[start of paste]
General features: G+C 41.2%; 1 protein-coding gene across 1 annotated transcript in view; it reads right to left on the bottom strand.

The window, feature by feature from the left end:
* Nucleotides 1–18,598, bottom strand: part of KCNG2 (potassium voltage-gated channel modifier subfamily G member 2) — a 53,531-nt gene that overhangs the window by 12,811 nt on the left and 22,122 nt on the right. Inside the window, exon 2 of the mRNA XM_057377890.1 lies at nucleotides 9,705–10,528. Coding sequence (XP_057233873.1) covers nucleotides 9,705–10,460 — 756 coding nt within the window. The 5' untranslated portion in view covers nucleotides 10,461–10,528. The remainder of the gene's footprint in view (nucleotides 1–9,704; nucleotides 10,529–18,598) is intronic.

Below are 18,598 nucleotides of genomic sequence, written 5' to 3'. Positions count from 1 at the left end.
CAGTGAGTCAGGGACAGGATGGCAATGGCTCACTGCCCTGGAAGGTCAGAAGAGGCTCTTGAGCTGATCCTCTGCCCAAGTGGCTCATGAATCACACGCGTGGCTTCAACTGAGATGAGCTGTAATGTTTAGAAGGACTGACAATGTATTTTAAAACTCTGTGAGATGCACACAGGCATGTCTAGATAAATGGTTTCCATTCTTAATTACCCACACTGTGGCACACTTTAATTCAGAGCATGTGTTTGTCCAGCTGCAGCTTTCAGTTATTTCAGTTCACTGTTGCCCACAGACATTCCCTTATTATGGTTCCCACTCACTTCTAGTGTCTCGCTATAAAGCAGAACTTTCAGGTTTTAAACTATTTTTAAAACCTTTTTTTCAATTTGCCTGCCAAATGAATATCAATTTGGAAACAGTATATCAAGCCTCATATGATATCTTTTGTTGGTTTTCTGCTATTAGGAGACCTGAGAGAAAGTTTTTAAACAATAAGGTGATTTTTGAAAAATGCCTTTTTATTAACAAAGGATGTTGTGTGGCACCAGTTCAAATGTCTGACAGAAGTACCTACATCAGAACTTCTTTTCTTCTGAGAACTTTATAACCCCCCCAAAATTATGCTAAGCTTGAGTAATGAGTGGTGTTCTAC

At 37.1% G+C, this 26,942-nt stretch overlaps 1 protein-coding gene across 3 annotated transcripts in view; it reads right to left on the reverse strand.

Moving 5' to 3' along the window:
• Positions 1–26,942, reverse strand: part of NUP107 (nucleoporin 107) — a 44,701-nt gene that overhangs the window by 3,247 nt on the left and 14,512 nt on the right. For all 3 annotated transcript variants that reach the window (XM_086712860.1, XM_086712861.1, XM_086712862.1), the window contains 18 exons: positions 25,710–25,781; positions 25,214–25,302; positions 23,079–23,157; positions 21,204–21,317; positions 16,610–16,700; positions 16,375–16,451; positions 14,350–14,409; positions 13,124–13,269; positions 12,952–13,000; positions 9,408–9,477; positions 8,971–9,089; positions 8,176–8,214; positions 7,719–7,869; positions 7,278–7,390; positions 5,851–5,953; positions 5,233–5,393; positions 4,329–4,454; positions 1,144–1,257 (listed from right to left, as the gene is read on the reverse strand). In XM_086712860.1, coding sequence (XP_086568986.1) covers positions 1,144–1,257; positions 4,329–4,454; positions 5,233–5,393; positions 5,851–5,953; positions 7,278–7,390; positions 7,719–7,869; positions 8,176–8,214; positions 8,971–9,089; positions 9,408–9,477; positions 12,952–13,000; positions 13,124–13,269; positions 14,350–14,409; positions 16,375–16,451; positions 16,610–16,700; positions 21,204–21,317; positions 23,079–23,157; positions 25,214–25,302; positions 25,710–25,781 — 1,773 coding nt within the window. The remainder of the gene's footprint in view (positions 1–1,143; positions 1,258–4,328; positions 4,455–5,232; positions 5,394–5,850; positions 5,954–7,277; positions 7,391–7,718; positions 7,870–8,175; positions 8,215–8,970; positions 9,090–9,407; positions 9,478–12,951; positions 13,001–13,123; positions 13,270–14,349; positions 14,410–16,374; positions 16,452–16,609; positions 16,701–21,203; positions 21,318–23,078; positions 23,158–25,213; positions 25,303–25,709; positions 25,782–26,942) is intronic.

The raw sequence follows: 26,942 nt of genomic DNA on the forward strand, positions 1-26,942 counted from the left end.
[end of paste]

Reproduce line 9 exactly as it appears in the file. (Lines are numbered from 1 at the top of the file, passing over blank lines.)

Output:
The raw sequence follows: 26,942 nt of genomic DNA on the forward strand, positions 1-26,942 counted from the left end.